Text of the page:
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AASHTO Journal

House Likely to Vote Today on Spending Bill for Remainder of FY 2011

The House of Representatives is debating today for the fourth consecutive day an appropriations package funding the federal government from March 4 until Sept. 30, the end of Fiscal Year 2011. A final vote is expected late today before members head home for a one-week recess in observance of Presidents Day.

A spending showdown is looming the first week of March, when lawmakers return to Capitol Hill facing an immediate deadline to continue funding government operations.

Representatives began debate Tuesday on the bill (HR 1) to extend appropriations for the remainder of this fiscal year. Lawmakers from both sides of the aisle lined up to offer 583 amendments to the measure.

The House had adopted seven amendments by roll-call vote as of Thursday evening, while 17 were rejected.

Once approved by the House, the $1.2 trillion appropriations bill faces an uncertain fate in the Senate. Senate Democratic leaders this week criticized the sweeping spending cuts that House Republicans want to make in domestic program funding. House leaders inserted $61 billion in domestic spending cuts in the legislation (from FY 2010 enacted levels). The House bill contains $100 billion less in spending than President Barack Obama had requested in his FY 2011 budget.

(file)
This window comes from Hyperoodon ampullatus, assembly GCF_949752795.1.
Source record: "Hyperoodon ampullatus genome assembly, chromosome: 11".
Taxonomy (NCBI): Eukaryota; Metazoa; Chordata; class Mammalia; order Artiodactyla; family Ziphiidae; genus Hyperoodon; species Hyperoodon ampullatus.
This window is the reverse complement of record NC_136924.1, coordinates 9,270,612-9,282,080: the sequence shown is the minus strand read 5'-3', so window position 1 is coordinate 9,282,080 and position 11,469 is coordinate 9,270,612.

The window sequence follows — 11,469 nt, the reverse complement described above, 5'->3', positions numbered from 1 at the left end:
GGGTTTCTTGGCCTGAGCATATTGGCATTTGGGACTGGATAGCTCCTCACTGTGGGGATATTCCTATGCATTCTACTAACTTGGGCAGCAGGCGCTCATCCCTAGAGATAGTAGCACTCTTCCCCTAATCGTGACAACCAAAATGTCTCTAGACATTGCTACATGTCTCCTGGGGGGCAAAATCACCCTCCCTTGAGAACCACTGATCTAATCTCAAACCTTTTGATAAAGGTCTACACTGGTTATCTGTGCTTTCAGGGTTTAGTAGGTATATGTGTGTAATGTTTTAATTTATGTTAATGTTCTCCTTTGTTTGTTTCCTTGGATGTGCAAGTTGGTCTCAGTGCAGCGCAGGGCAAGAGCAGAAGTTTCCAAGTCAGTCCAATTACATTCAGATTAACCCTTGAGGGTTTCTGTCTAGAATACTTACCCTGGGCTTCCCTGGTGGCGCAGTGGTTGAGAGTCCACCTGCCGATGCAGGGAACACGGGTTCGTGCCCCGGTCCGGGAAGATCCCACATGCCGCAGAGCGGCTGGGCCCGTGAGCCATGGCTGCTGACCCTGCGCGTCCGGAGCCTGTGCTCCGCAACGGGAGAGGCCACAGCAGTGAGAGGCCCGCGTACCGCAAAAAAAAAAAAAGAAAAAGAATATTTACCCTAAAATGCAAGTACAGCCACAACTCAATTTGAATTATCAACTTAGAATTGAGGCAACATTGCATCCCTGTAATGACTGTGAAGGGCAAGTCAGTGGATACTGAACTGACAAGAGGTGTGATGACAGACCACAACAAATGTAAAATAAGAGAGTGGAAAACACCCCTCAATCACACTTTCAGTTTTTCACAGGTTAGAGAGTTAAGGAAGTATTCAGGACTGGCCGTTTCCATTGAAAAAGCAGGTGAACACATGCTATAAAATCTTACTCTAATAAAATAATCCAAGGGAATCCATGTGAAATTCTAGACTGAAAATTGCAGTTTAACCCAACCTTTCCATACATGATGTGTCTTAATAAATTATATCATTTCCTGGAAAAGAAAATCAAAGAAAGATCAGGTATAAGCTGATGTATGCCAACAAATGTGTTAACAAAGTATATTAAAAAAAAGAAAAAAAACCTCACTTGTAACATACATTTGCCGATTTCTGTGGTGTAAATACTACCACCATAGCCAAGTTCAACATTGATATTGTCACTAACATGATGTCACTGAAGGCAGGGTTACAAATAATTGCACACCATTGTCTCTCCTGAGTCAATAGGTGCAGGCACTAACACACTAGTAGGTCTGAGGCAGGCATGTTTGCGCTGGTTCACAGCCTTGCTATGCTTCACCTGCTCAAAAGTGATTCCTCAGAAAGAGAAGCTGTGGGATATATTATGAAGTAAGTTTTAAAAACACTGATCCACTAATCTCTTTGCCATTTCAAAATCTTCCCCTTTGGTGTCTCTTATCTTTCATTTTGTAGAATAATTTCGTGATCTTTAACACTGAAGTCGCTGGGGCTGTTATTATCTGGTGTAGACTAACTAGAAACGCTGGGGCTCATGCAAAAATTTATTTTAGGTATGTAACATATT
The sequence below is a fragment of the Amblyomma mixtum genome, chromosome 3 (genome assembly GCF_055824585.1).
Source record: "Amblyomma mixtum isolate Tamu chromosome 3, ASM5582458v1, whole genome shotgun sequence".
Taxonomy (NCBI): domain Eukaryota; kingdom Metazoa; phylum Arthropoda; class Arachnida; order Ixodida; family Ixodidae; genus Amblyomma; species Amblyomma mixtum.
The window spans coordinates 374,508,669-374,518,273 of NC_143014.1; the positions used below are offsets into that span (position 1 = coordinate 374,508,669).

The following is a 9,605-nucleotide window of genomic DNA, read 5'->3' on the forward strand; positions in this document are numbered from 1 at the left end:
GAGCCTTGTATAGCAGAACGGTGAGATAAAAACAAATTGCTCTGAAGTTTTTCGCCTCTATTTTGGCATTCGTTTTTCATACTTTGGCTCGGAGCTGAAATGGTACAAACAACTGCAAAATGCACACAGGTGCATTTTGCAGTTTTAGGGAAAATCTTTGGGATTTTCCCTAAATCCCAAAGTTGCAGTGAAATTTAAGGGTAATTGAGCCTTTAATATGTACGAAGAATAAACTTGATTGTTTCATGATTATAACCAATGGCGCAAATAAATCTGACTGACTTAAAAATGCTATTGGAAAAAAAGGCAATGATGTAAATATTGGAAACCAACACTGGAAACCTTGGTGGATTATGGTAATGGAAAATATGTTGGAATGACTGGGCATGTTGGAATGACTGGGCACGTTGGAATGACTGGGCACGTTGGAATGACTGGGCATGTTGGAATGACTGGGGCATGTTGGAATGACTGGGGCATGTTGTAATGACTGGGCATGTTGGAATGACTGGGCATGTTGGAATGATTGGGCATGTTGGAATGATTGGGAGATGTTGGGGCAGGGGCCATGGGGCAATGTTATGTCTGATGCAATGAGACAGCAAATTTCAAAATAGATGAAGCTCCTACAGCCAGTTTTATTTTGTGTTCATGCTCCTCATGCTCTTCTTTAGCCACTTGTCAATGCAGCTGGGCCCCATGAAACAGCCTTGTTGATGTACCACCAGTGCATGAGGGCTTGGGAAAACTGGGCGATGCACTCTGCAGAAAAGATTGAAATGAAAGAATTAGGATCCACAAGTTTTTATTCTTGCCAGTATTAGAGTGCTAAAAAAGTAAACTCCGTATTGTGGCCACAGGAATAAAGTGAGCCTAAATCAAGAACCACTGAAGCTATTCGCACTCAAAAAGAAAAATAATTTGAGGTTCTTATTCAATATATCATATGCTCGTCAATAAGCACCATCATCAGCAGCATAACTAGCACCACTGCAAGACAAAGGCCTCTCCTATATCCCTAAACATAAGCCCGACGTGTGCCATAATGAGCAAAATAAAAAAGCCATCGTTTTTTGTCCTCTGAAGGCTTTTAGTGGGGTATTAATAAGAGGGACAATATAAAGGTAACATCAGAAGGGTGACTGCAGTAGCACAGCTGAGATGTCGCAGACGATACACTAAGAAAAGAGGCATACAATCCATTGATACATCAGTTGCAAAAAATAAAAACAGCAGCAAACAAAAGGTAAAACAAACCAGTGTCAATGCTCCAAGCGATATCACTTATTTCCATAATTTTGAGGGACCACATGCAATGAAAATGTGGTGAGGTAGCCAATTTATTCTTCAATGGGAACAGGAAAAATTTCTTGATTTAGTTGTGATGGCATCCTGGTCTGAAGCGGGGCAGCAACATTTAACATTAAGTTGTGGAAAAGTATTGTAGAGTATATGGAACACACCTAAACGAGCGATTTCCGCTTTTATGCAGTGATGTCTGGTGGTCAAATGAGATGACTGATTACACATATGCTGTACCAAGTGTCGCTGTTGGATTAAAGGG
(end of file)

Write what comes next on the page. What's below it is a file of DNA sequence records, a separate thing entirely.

During a caucus meeting Tuesday, Senate Democrats voted to endorse Obama's recent call for a five-year freeze on federal discretionary spending. House Republicans say the freeze is not enough. They are proposing to cut many federal programs back to their Fiscal Year 2008 appropriations.

Obama this week urged Republicans to trim federal spending with a "scalpel" rather than a "machete." In a subsequent statement, the White House Office of Management and Budget said Obama would veto the spending bill if its spending cuts would jeopardize jobs and threaten the economic recovery.

As introduced last week, the House measure seeks to cut $1 billion from high-speed rail, $224 million from Amtrak, and $234 million from the Federal Aviation Administration's next-generation air-traffic-control initiative. (see Feb. 11 AASHTO Journal story)

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